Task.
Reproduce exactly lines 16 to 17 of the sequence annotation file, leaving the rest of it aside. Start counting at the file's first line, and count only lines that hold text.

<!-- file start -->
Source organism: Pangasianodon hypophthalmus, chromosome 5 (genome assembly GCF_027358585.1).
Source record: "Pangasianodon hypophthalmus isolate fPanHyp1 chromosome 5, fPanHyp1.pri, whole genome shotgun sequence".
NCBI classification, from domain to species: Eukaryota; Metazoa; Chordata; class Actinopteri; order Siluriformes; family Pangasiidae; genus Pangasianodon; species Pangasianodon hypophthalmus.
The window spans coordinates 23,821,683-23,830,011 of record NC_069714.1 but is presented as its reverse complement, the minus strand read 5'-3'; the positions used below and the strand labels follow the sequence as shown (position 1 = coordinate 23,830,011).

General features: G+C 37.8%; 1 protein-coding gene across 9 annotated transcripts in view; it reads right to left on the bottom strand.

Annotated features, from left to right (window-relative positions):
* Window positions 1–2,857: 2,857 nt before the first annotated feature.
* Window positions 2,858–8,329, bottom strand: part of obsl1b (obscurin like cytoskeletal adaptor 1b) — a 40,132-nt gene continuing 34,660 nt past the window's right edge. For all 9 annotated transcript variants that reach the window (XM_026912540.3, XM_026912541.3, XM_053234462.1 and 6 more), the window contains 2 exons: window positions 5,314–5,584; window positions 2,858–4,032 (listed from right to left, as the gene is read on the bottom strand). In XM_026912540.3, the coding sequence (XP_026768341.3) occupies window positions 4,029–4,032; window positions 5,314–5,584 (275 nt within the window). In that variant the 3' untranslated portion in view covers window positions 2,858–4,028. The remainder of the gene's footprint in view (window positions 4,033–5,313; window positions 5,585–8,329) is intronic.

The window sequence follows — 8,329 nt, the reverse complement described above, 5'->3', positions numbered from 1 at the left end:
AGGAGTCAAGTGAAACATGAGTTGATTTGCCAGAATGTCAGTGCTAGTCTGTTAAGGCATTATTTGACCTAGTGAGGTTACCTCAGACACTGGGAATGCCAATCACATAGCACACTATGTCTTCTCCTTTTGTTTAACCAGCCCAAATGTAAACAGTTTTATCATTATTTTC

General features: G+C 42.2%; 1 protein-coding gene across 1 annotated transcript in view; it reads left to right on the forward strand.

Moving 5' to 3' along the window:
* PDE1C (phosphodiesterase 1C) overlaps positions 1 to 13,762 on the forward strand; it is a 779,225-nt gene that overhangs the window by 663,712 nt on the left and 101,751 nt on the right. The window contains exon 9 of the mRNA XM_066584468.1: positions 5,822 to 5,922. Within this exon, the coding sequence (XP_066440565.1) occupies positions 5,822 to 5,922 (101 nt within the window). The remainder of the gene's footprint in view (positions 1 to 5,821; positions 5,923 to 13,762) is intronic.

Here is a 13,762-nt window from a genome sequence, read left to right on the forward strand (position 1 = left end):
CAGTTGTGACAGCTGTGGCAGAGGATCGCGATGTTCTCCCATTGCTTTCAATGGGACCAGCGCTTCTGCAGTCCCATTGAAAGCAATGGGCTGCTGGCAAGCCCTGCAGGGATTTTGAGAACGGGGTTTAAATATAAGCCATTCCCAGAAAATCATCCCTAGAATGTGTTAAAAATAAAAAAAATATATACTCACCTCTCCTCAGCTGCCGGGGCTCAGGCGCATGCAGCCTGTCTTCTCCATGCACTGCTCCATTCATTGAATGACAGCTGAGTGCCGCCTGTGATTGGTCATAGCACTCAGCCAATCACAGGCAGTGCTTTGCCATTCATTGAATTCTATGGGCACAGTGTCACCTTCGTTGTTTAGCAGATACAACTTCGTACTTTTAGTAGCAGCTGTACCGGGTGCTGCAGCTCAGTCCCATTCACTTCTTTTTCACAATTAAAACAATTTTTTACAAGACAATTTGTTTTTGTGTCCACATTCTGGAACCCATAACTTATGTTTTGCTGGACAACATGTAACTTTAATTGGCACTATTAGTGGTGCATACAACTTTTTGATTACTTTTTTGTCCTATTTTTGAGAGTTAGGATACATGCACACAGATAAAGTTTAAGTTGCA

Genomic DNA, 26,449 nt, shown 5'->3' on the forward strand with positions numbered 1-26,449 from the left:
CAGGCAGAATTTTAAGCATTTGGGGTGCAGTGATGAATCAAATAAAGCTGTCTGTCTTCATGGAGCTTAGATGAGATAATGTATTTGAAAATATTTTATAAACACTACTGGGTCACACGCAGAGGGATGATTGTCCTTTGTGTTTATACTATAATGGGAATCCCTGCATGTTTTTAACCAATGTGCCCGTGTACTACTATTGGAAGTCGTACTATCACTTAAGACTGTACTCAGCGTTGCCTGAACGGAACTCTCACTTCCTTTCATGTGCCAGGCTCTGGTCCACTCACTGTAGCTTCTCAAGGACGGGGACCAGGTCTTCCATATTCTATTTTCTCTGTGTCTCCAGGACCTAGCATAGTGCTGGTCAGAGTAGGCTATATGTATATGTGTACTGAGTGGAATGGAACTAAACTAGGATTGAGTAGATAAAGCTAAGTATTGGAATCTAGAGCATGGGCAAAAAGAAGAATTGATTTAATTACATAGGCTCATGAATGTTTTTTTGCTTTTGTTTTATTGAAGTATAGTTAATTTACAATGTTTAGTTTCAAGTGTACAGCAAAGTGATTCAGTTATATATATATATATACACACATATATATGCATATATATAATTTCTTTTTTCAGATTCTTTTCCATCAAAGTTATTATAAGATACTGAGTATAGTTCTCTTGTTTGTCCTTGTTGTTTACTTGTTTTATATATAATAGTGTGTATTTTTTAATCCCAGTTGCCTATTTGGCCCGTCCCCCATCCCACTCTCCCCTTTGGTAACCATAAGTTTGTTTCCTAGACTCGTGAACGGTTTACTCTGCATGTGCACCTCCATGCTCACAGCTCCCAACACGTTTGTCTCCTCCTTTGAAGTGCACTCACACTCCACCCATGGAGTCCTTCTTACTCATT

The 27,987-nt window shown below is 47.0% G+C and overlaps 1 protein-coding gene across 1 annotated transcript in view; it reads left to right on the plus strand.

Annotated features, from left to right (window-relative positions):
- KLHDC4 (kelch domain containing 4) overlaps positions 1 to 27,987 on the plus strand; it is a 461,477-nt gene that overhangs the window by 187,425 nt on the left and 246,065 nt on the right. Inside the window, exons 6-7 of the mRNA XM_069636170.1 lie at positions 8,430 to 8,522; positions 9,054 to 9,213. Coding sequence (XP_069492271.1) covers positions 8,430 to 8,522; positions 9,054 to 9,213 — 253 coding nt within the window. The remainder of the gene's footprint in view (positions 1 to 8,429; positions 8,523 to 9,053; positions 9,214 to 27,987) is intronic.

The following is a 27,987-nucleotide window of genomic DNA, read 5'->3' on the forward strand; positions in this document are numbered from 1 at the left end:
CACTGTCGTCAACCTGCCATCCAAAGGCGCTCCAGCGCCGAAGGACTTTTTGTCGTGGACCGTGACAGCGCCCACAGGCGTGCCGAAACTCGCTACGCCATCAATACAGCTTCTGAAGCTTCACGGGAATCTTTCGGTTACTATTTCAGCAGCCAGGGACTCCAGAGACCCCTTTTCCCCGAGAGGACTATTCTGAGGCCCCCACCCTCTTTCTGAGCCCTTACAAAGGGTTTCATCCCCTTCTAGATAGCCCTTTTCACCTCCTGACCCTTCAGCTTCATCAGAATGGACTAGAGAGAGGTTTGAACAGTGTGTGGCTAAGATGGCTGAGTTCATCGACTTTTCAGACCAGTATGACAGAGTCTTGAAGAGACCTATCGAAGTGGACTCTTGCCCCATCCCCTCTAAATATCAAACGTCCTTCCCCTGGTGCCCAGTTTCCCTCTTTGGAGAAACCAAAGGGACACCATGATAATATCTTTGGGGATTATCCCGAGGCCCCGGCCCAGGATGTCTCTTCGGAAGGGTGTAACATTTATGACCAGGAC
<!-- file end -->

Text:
Genomic DNA, 26,449 nt, shown 5'->3' on the forward strand with positions numbered 1-26,449 from the left:
CAGGCAGAATTTTAAGCATTTGGGGTGCAGTGATGAATCAAATAAAGCTGTCTGTCTTCATGGAGCTTAGATGAGATAATGTATTTGAAAATATTTTATAAACACTACTGGGTCACACGCAGAGGGATGATTGTCCTTTGTGTTTATACTATAATGGGAATCCCTGCATGTTTTTAACCAATGTGCCCGTGTACTACTATTGGAAGTCGTACTATCACTTAAGACTGTACTCAGCGTTGCCTGAACGGAACTCTCACTTCCTTTCATGTGCCAGGCTCTGGTCCACTCACTGTAGCTTCTCAAGGACGGGGACCAGGTCTTCCATATTCTATTTTCTCTGTGTCTCCAGGACCTAGCATAGTGCTGGTCAGAGTAGGCTATATGTATATGTGTACTGAGTGGAATGGAACTAAACTAGGATTGAGTAGATAAAGCTAAGTATTGGAATCTAGAGCATGGGCAAAAAGAAGAATTGATTTAATTACATAGGCTCATGAATGTTTTTTTGCTTTTGTTTTATTGAAGTATAGTTAATTTACAATGTTTAGTTTCAAGTGTACAGCAAAGTGATTCAGTTATATATATATATATACACACATATATATGCATATATATAATTTCTTTTTTCAGATTCTTTTCCATCAAAGTTATTATAAGATACTGAGTATAGTTCTCTTGTTTGTCCTTGTTGTTTACTTGTTTTATATATAATAGTGTGTATTTTTTAATCCCAGTTGCCTATTTGGCCCGTCCCCCATCCCACTCTCCCCTTTGGTAACCATAAGTTTGTTTCCTAGACTCGTGAACGGTTTACTCTGCATGTGCACCTCCATGCTCACAGCTCCCAACACGTTTGTCTCCTCCTTTGAAGTGCACTCACACTCCACCCATGGAGTCCTTCTTACTCATT